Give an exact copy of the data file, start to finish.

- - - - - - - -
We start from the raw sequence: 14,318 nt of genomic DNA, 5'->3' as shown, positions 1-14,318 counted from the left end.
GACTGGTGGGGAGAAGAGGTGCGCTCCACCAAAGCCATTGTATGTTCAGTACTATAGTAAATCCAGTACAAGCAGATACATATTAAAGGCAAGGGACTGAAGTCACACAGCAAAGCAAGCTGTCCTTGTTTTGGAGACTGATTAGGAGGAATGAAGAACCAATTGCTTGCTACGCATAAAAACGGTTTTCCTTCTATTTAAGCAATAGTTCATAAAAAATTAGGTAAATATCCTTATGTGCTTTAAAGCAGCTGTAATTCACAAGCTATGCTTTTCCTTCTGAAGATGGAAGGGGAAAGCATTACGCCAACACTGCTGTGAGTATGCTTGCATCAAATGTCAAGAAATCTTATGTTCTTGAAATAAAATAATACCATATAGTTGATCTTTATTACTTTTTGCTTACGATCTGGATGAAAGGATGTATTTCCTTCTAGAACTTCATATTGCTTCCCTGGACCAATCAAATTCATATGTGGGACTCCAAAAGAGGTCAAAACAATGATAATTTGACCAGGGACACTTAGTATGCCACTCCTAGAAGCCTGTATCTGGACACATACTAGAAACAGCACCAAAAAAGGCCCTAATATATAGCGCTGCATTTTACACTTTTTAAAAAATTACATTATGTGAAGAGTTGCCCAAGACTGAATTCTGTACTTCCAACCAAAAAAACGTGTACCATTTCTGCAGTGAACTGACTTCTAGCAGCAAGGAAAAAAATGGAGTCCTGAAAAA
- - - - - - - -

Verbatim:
We start from the raw sequence: 14,318 nt of genomic DNA, 5'->3' as shown, positions 1-14,318 counted from the left end.
GACTGGTGGGGAGAAGAGGTGCGCTCCACCAAAGCCATTGTATGTTCAGTACTATAGTAAATCCAGTACAAGCAGATACATATTAAAGGCAAGGGACTGAAGTCACACAGCAAAGCAAGCTGTCCTTGTTTTGGAGACTGATTAGGAGGAATGAAGAACCAATTGCTTGCTACGCATAAAAACGGTTTTCCTTCTATTTAAGCAATAGTTCATAAAAAATTAGGTAAATATCCTTATGTGCTTTAAAGCAGCTGTAATTCACAAGCTATGCTTTTCCTTCTGAAGATGGAAGGGGAAAGCATTACGCCAACACTGCTGTGAGTATGCTTGCATCAAATGTCAAGAAATCTTATGTTCTTGAAATAAAATAATACCATATAGTTGATCTTTATTACTTTTTGCTTACGATCTGGATGAAAGGATGTATTTCCTTCTAGAACTTCATATTGCTTCCCTGGACCAATCAAATTCATATGTGGGACTCCAAAAGAGGTCAAAACAATGATAATTTGACCAGGGACACTTAGTATGCCACTCCTAGAAGCCTGTATCTGGACACATACTAGAAACAGCACCAAAAAAGGCCCTAATATATAGCGCTGCATTTTACACTTTTTAAAAAATTACATTATGTGAAGAGTTGCCCAAGACTGAATTCTGTACTTCCAACCAAAAAAACGTGTACCATTTCTGCAGTGAACTGACTTCTAGCAGCAAGGAAAAAAATGGAGTCCTGAAAAA